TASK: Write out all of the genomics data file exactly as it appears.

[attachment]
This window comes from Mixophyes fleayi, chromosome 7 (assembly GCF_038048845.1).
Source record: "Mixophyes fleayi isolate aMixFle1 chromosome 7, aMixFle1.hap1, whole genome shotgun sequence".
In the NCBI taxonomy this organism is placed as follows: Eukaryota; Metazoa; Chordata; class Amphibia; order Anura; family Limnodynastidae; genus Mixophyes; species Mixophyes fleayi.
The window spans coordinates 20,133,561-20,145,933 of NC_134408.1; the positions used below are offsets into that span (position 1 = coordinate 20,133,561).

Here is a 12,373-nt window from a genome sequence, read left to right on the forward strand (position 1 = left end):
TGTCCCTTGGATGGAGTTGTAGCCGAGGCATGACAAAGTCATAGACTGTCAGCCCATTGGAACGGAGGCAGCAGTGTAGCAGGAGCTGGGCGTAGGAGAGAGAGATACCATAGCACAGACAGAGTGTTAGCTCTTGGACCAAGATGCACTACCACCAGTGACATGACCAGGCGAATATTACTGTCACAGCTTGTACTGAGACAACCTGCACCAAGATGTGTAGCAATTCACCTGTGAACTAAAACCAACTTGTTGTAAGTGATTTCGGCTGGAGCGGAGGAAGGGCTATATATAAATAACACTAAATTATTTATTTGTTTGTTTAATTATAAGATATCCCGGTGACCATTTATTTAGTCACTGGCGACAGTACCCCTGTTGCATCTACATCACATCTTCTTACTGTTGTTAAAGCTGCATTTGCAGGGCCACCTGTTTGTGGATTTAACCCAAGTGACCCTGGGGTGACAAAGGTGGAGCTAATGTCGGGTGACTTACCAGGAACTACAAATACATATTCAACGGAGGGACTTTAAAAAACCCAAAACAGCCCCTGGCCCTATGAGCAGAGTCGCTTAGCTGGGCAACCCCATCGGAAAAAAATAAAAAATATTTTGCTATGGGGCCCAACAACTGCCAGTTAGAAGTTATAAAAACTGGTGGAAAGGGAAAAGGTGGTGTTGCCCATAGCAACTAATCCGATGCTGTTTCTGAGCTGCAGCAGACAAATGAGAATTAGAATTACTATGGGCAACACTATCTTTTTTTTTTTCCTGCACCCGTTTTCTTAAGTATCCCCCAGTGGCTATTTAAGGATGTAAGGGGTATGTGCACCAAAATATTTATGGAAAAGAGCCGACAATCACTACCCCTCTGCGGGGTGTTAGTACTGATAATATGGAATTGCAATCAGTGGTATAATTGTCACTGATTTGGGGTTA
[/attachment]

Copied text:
This window comes from Mixophyes fleayi, chromosome 7 (assembly GCF_038048845.1).
Source record: "Mixophyes fleayi isolate aMixFle1 chromosome 7, aMixFle1.hap1, whole genome shotgun sequence".
In the NCBI taxonomy this organism is placed as follows: Eukaryota; Metazoa; Chordata; class Amphibia; order Anura; family Limnodynastidae; genus Mixophyes; species Mixophyes fleayi.
The window spans coordinates 20,133,561-20,145,933 of NC_134408.1; the positions used below are offsets into that span (position 1 = coordinate 20,133,561).

Here is a 12,373-nt window from a genome sequence, read left to right on the forward strand (position 1 = left end):
TGTCCCTTGGATGGAGTTGTAGCCGAGGCATGACAAAGTCATAGACTGTCAGCCCATTGGAACGGAGGCAGCAGTGTAGCAGGAGCTGGGCGTAGGAGAGAGAGATACCATAGCACAGACAGAGTGTTAGCTCTTGGACCAAGATGCACTACCACCAGTGACATGACCAGGCGAATATTACTGTCACAGCTTGTACTGAGACAACCTGCACCAAGATGTGTAGCAATTCACCTGTGAACTAAAACCAACTTGTTGTAAGTGATTTCGGCTGGAGCGGAGGAAGGGCTATATATAAATAACACTAAATTATTTATTTGTTTGTTTAATTATAAGATATCCCGGTGACCATTTATTTAGTCACTGGCGACAGTACCCCTGTTGCATCTACATCACATCTTCTTACTGTTGTTAAAGCTGCATTTGCAGGGCCACCTGTTTGTGGATTTAACCCAAGTGACCCTGGGGTGACAAAGGTGGAGCTAATGTCGGGTGACTTACCAGGAACTACAAATACATATTCAACGGAGGGACTTTAAAAAACCCAAAACAGCCCCTGGCCCTATGAGCAGAGTCGCTTAGCTGGGCAACCCCATCGGAAAAAAATAAAAAATATTTTGCTATGGGGCCCAACAACTGCCAGTTAGAAGTTATAAAAACTGGTGGAAAGGGAAAAGGTGGTGTTGCCCATAGCAACTAATCCGATGCTGTTTCTGAGCTGCAGCAGACAAATGAGAATTAGAATTACTATGGGCAACACTATCTTTTTTTTTTTCCTGCACCCGTTTTCTTAAGTATCCCCCAGTGGCTATTTAAGGATGTAAGGGGTATGTGCACCAAAATATTTATGGAAAAGAGCCGACAATCACTACCCCTCTGCGGGGTGTTAGTACTGATAATATGGAATTGCAATCAGTGGTATAATTGTCACTGATTTGGGGTTA